Not all those who wander are lost;
— J.R.R. Tolkien, The Fellowship of the Ring
The idea of the Buckminster College departs from several principles according to which high school education tends to be organised. Some of these departures reflect the interdisciplinary and accelerated character of our curriculum. For example, instead of the traditional division into courses and grades, we opt for the accommodation of diverse learning trajectories and styles within continuously accessible spaces. Other departures are more of an organisational nature. The most prominent of those is the formula of a half-boarding, half-online education, which is radically different from the cultural hallmark of the 20th century’s institutions: the ‘eight-to-five’ daily routine to live by.
At the Buckminster College the periods of online real-time instruction and home-based activities are interlaced by regular, intense, immersive residential periods in Bruges. By instilling the mental and emotional discipline necessary for self-directed inquiry and adventure, we wish to teach our Students and Players to move! We want them to cultivate this deep human instinct of tracing and threading across various modalities, spaces, and places.
Evolutionary neuroscientists claim that it is precisely that —motion!— to what we owe the existence of the brain in the first place. Journey is the mind’s first and best teacher—a primordial school. It is also a miraculous formula for transforming companions de route into friends.
The teams of Buckminster Students and Players are thus formed in movement: between the residential and the online modes, between one space and another—and along the cobbled streets and picturesque walkways of Bruges. ‘Everybody experiences far more than he understands. Yet it is experience, rather than understanding, that influences behavior’ wrote Marshall McLuhan whose city as classroom concept (McLuhan, 1977) combined with the rich paradigm of experiential learning (Kolb, 2015) underpin the designs of our programmes. Submerging our students in the city is an experience that involves all their senses, as sound, touch, smell and taste are often left to the unconscious. We often neglect to see a city as a complex, living and dynamic system (Portugali, 2016) . In that, the city is far more than a location for the school. It is a school on its own: a complex, living, and dynamic system; a living multitude that interacts with us and shapes us. With their evocative forms, facts, and flows embedded in the city, the unique learning spaces of Bruges are awaiting exploration and inquiry. These spaces inspire us to step outside the limits of the conventional classroom and to learn to be meaningfully in touch with a larger, more complex human reality.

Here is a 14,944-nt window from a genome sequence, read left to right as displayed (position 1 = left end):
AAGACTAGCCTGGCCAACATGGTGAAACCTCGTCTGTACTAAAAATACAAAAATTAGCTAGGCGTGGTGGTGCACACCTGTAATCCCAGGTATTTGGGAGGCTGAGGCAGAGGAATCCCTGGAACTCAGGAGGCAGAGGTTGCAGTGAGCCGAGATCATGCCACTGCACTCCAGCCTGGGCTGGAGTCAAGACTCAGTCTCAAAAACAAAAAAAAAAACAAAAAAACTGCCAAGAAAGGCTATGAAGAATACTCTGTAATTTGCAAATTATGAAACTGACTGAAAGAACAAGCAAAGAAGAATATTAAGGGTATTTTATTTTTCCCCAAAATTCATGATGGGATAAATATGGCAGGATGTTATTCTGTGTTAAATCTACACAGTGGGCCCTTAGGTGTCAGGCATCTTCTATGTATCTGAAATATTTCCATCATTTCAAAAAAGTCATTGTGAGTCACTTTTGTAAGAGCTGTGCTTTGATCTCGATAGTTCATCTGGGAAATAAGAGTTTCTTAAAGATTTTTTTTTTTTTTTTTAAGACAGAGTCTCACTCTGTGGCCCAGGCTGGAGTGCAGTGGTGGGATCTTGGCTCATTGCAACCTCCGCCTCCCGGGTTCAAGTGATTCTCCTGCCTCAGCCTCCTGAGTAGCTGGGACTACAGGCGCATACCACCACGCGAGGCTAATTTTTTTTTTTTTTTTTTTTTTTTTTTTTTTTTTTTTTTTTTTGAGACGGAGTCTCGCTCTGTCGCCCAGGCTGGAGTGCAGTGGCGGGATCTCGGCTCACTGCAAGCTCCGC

And why Bruges, one might ask. One reason is perceptible to anyone. It’s the beauty! Laden with Gothic architecture and home to early Flemish painters, Bruges is a medieval masterpiece that has been capturing creative imagination for centuries and continues to do so. Rich in architecture, art, history, and food, the city is brilliantly governed and continuously improved. It is beaming and alive.
Yet, another part of the reason why Bruges is as deep as its genius loci goes. Who knows how many mysteries we will need to unravel, how many attics and dungeons we will need to explore, how many towers to climb, and how many paintings to study before the spirit of the place reveals what we are searching for.
Or maybe it never will? Well, it is the journey that counts!